• United States
Senior Editor

Bumping up bandwidth

Mar 24, 20032 mins
Enterprise Applications

* Remote Direct Memory Access

The theory goes that the demand for bandwidth and increasing network speeds will ultimately overwhelm the processing power and memory bandwidth of your average PC and other network components.

Our Technology Update this week takes a look at a technology that promises to help alleviate this issue: Remote Direct Memory Access (RDMA)

RDMA defines how one computer can directly place information in the another computers’ memory with minimal demands on memory bus bandwidth and CPU processing overhead. RDMA over TCP/IP defines the interoperable protocols to support RDMA operations over standard TCP/IP networks.

According to our author ( RDMA involves implementing a reliable transport protocol in hardware on the network interface card (NIC), and by supporting zero-copy networking with kernel bypass. Zero-copy network support enables the NIC to transfer data directly to or from application memory. This eliminates the need to copy data between application memory and the kernel. Kernel bypass enables applications to issue commands to the NIC without having to execute a kernel call. This reduces the number of context switches required while handling network traffic and ultimately let the devices or NICs handle increased speeds and bandwidth requirements.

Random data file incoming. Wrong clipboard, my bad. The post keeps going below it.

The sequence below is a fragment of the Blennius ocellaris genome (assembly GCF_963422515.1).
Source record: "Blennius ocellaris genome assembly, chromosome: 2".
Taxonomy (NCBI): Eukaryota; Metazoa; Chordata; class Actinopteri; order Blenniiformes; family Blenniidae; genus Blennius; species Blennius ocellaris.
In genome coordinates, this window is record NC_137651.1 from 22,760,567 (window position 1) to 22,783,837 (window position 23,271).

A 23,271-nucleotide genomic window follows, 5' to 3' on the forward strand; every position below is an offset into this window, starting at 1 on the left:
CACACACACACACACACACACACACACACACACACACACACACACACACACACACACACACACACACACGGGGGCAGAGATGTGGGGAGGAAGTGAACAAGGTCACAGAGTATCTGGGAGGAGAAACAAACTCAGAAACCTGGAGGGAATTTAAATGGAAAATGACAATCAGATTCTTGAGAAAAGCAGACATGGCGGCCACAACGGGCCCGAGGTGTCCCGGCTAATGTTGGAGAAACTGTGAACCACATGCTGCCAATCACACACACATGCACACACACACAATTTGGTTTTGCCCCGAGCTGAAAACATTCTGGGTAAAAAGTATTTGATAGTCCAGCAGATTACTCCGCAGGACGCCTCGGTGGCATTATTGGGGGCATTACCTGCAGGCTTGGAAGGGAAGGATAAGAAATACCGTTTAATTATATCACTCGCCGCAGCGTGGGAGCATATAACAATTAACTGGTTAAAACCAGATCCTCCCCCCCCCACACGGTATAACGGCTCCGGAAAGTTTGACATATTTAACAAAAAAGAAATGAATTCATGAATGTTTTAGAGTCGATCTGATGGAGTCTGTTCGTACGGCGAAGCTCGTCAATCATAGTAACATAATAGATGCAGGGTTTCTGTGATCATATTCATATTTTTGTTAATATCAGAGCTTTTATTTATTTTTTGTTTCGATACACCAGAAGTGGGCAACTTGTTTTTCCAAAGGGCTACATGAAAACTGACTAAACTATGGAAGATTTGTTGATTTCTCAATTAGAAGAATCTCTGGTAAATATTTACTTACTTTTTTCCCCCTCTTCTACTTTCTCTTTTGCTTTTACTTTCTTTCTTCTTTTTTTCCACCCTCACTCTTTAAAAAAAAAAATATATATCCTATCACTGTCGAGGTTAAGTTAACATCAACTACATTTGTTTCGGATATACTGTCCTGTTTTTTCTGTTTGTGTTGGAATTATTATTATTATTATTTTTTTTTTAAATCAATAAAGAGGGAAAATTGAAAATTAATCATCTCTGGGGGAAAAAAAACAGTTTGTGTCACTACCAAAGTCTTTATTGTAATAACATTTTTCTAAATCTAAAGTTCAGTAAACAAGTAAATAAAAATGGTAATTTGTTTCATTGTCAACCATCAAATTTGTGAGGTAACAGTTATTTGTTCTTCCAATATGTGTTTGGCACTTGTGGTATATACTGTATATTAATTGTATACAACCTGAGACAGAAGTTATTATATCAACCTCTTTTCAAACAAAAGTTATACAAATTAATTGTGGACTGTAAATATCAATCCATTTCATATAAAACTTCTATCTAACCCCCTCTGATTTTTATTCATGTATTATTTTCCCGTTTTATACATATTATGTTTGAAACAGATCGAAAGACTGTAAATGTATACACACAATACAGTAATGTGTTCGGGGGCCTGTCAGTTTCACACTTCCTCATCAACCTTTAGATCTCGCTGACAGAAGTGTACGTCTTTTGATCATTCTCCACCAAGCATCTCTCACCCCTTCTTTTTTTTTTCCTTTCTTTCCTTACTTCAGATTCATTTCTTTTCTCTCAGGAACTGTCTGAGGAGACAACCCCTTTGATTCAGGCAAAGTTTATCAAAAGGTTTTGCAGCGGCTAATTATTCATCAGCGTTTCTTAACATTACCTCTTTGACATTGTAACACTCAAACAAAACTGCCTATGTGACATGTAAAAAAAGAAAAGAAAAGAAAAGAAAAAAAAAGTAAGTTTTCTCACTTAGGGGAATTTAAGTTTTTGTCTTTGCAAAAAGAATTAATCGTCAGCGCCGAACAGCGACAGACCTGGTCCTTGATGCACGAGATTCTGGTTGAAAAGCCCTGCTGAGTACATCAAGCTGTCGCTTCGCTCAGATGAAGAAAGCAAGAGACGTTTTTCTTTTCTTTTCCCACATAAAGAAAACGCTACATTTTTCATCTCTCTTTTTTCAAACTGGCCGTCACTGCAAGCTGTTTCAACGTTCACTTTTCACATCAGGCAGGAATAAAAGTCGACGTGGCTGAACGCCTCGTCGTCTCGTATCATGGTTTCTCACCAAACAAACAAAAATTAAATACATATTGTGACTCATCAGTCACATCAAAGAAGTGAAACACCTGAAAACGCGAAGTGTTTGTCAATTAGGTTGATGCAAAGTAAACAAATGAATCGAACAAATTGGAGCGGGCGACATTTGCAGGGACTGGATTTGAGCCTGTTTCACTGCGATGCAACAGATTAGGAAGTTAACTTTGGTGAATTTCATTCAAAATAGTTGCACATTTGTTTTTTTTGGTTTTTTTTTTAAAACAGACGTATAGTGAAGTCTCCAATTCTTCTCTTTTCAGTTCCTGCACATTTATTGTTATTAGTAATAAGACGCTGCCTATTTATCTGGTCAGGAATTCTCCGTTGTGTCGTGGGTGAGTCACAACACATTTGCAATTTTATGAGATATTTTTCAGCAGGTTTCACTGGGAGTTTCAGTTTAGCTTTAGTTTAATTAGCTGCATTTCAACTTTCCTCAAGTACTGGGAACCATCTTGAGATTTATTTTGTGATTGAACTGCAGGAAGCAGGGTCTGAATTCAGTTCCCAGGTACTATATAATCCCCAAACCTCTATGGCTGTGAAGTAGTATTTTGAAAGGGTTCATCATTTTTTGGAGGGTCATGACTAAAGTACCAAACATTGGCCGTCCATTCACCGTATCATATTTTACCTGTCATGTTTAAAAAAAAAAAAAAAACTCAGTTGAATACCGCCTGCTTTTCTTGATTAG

A variety of vendors from Adaptec, Cisco and Intel to HP, IBM and Microsoft all support the RDMA effort. For more on this story see: